Physical Geography and Sciences


Kayla Kopinski



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Kayla Kopinski, Geology
Faculty Mentor: Professor Gary Solar, Earth Sciences

Rocks exposed in southern coastal Maine, between Portland and Freeport, were formed over 400 million years ago, and then metamorphosed and deformed from about 400 to 280 million years ago within a more than 15 km-wide zone of continental collisional deformation known as the Norumbega shear zone system (NSZS) during the Acadian through Alleghenian Orogenies (mountain building during continent-continent collisions). Evidence of the tectonic plate collisions in question exists at the grain scale, and can be studied and measured through the use of polarized transmitted-light microscopy (petrography) of thin sections. Thin sections were prepared from specimens carefully selected from a suite of rocks collected in the field in southern coastal Maine. They were then described and measured extensively, with the main focus of the study on porphyroblasts, or larger mineral growths resulting from metamorphism. As porphyroblasts form, they overgrow the existing matrix fabric patterns, preserving parts of it as inclusions. While subsequent deformational events may alter the matrix minerals, these inclusion minerals are preserved and reflect the original matrix at the time of growth. Measurements were made of overall porphyroblast size, core and rim sizes, tail dimensions and attitudes, and inclusion trail geometry as it relates to the existing matrix fabric. All of these data are reconciled to form interpretations of the tectonic history as recorded by the rock itself. The data documented shows the extensive tectonic history within the Norumbega shear zone was long-lived as new matrix fabrics formed over old ones progressively.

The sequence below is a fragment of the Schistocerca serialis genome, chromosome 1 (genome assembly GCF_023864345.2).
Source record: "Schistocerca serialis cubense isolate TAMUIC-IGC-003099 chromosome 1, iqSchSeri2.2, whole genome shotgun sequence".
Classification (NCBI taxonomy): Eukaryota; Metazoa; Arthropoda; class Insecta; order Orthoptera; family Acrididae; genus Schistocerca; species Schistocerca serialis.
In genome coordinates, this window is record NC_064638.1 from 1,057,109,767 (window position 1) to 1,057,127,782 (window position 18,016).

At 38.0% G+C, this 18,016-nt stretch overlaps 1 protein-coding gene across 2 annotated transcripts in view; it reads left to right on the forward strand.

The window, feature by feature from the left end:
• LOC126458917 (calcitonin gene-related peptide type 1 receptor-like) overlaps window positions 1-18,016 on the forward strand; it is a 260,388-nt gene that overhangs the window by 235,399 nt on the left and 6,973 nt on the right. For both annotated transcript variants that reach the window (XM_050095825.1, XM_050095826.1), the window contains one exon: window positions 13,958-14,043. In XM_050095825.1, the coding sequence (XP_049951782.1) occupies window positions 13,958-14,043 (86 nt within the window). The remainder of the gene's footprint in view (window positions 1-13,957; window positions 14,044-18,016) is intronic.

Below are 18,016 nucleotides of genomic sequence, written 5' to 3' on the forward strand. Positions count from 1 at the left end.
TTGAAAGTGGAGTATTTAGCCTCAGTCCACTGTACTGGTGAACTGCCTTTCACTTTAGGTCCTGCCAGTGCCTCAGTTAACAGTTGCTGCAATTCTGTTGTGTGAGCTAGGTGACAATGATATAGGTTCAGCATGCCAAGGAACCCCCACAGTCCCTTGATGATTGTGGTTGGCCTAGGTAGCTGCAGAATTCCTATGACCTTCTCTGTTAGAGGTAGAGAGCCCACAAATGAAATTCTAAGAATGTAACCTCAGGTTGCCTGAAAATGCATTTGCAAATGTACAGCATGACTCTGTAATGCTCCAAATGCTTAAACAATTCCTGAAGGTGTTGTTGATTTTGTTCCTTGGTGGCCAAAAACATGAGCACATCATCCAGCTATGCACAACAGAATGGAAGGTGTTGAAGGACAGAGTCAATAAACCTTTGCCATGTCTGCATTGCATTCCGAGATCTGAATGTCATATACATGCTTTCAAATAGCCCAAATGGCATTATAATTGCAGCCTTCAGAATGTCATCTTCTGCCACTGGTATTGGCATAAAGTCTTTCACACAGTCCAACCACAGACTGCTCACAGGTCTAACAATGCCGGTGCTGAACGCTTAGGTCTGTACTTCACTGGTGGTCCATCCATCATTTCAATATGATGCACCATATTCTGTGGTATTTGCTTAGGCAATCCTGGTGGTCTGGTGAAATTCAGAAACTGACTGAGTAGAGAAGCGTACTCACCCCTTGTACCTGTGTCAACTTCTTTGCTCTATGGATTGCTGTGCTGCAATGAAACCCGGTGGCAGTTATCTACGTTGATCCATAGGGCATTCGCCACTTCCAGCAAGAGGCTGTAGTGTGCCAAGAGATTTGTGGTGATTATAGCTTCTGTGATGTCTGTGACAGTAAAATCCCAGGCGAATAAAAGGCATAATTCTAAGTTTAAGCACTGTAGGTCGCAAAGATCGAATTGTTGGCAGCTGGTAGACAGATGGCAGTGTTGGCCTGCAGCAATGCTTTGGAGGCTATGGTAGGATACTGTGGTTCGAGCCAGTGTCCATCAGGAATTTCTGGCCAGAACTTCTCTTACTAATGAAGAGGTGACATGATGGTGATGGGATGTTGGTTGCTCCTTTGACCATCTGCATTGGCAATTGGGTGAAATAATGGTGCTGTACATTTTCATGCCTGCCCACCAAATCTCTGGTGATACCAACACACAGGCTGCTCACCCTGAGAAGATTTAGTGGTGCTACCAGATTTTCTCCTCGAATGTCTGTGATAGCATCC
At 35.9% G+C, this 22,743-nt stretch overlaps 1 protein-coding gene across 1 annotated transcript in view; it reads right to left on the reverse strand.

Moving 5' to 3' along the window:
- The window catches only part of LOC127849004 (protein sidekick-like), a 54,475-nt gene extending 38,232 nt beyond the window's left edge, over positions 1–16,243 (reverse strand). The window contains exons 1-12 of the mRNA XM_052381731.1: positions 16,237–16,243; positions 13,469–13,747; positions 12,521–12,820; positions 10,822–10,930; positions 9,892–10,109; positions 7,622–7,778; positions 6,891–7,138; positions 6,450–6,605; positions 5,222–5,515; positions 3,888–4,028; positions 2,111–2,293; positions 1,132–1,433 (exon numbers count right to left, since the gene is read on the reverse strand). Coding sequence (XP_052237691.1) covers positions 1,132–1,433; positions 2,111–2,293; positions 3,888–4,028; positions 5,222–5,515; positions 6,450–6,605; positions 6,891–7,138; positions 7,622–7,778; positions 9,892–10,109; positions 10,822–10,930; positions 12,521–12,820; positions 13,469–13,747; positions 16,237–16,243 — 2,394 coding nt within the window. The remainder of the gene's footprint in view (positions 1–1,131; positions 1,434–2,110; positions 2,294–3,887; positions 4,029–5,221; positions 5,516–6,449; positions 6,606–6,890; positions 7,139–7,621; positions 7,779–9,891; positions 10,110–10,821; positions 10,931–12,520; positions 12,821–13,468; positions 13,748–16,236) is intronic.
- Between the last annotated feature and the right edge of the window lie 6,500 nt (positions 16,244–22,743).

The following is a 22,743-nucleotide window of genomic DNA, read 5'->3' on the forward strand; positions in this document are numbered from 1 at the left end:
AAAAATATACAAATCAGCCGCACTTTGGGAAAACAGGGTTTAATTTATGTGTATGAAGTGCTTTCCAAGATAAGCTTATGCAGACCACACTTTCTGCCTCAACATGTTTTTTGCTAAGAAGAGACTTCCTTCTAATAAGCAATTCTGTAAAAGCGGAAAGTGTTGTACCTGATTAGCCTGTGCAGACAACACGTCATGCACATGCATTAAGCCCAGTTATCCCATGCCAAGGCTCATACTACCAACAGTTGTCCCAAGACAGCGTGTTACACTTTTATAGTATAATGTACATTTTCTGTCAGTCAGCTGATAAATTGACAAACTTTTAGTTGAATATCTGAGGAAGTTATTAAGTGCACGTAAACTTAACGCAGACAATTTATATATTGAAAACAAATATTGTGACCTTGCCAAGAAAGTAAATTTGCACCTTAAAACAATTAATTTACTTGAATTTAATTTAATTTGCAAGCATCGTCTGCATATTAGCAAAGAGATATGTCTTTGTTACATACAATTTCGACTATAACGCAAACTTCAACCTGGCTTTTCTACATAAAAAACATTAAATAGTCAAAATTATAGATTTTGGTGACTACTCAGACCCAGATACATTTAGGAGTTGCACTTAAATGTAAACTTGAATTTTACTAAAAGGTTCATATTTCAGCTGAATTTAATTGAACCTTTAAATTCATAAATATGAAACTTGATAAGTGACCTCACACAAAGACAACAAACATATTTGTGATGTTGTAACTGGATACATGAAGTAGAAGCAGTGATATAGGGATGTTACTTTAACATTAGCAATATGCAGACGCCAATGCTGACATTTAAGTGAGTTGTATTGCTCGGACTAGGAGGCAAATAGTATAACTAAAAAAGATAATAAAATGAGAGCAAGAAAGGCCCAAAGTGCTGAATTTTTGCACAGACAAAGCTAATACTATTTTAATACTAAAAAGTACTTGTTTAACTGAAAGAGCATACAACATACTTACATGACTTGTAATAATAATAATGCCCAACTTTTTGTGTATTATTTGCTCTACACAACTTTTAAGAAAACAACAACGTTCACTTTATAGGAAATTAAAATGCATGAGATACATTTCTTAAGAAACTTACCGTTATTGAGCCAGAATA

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Microstructural Documentation of Metamorphic Rocks from Coastal Maine
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